#OurPain: Pain doctor who defends opioids under investigation

LAS VEGAS - A prominent pain doctor who was part of the I-Team's special project about the war on opioids is now the focus of a DEA investigation.

Dr. Forest Tennant is a nationally-known pain expert who has been outspoken in his criticism of the opioid crackdown. Now, he finds himself in the crosshairs.

Anyone who saw the I-Team reports about the plight of chronic pain patients will remember Dr. Tennant. He defends the use of high doses of opioids for some patients with intractable pain because, for them, it works.

When the DEA searched his home and office last week, other pain doctors and patients saw it as a warning shot in a war that has left millions of people in a twilight zone of agony.

"There are dozens of studies of opioids. You don't need to study opioids. We've known opioids relieve pain I think before Christ was here. This is not new information," Dr. Tennant said.

California physician Dr. Forest Tennant has been outspoken in his defense of opioids for treating chronic pain patients, including high doses for those with intractable pain. At the recent Pain Week convention in Las Vegas, his medical colleagues honored him with a lifetime achievement award for the pioneering work he's carried out at a small clinic in West Covina.

In July, Reason TV profiled Tennant's work with patients. Last week, the clinic was targeted by DEA agents who seized patient files and financial records. The search warrant outlines DEA's suspicions, that based on high doses of opioids Tennant prescribes, he might be running a drug trafficking operation in which patients sell their excess opioids and kickback money to Tennant.

"These things are so far out of line it's hard to respond almost," Dr. Tennant said.

He points out it is no secret he prescribes high doses of opioids. His clinic is open only one week per month and treats only 150 patients, all of them special cases with severe pain, referred by other doctors who could no longer help them.

Since 2016 when the CDC issued supposedly voluntary guidelines for general practitioners, a nationwide crackdown on opioid prescriptions has left millions of chronic pain patients in an agonizing limbo.

"It's all these things around the regulations that are causing doctors to drop out. My phone fills up by 9 a.m. in the morning. I feel terrible we should be having a discussion. What are we going to do with these people?" Dr. Tennant said.

"They're tragic. People are being harmed mentally emotionally. Families are being destroyed. I've never seen anything like it in this country," Dr. Tennant said.

He says he understands that the DEA needed to go after pill mill doctors back when that was rampant, but that's not him. Despite the suspicions expressed in the search warrant, none of his patients have died of overdoses in the last 10 years, and none have been caught selling their meds.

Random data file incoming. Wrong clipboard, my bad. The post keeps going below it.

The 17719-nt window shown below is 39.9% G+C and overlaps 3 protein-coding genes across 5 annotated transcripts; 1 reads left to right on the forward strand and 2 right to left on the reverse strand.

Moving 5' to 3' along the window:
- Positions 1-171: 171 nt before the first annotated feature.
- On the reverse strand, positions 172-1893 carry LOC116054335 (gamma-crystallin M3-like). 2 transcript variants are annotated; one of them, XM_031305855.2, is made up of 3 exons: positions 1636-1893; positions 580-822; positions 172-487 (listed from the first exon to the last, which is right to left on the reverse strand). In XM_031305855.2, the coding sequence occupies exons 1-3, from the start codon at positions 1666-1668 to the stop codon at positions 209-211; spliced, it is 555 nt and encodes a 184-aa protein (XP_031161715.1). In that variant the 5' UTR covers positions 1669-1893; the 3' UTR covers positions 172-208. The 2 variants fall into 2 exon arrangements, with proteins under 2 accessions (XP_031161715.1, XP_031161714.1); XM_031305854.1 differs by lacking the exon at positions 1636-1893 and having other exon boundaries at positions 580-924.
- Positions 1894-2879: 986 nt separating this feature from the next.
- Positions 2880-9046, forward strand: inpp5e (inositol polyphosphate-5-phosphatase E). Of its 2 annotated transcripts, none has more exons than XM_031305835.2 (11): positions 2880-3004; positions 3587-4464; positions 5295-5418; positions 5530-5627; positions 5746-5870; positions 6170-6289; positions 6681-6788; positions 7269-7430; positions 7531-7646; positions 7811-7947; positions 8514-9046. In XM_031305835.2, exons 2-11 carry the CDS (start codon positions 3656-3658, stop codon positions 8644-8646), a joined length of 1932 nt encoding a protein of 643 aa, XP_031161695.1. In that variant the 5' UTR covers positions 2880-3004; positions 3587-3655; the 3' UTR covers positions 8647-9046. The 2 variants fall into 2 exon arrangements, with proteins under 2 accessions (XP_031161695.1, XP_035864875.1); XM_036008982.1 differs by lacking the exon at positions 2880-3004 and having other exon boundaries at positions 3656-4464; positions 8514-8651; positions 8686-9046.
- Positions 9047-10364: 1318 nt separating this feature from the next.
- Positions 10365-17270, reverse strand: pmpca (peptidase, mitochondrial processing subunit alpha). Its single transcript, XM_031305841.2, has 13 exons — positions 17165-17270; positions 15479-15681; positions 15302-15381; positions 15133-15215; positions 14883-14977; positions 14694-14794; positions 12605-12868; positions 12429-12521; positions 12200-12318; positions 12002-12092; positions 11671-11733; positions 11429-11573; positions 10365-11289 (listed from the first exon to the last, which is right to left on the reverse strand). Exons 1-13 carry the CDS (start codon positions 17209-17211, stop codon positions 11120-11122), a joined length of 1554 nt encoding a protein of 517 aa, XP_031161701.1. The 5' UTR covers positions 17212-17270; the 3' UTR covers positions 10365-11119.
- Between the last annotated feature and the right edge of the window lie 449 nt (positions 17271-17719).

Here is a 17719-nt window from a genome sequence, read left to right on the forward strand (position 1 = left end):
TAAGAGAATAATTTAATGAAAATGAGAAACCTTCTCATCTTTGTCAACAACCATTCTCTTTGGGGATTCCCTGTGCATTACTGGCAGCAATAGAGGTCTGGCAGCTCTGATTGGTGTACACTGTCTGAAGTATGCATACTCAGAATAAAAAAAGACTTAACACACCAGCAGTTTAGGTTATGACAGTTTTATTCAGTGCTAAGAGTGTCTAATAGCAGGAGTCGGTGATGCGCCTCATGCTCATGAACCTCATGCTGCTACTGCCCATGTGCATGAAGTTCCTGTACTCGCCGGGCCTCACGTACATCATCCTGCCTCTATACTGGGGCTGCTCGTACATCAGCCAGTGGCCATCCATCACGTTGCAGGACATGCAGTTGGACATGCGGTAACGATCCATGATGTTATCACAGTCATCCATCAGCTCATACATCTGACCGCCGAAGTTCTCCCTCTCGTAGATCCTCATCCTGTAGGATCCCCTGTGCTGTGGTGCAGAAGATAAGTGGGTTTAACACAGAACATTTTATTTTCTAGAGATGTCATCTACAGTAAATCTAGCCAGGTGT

They fly in from other states where opioid medications have been severely curtailed. Several have stepped forward since the DEA raid to say Tennant saved their lives. They include severely wounded Iraq war veterans abandoned by the V.A. and others who have terminal cancer. 

"Are we going to let these people die, miserable, before their time, or provide them some care before they die? Dr. Tennant said.

The doctor says his clinic is not a big money maker. Patients confirm he barely charges them at all. The main mission, Tennant says, is to study chronic pain and search for alternatives.

News of the DEA action seems to have roused other pain researchers. Several experts have written impassioned defenses of Tennant's work.

Utah Dr. Lynn Webster was likewise targeted by the DEA. Four years after his clinic was raided, the government announced no charges would be filed. By that time, Webster had sold his practice.

"It's a scarlet letter. Whenever you're investigated, there are people who believe there's guilt. I will have to live with that the rest of my life," said Dr. Webster, pain expert.

He and other pain experts suspect the raid on Tennant was meant to intimidate physicians who still prescribe opioids.

Tennant , who is 76, says he isn't going to shut down because his 150 patients have nowhere else to go.

"People who are not even pain patients are starting to see the gross injustice in all this and the tragedy because, guess what? If they can take this person's medical treatment away and let them die, is heart failure medicine next? Is insulin next because they don't like the cost?" Tennant said.

The DEA search warrant specifically mentions the huge cost of fentanyl that Tennant prescribed for some patients. Also named in the warrant was a pharmacy often used by his patients. Included in the warrant is notations that Dr. Tennant was fined 20 years ago and was reprimanded 17 years ago for a misdemeanor charge about his billing.

DEA started its current investigation in 2015 but obtained and served the warrant last week, on the same day Tennant was in Montana to testify in the trial of another pain doctor.

For the I-Team's coverage of the Opioid crisis, #OurPain, click here.


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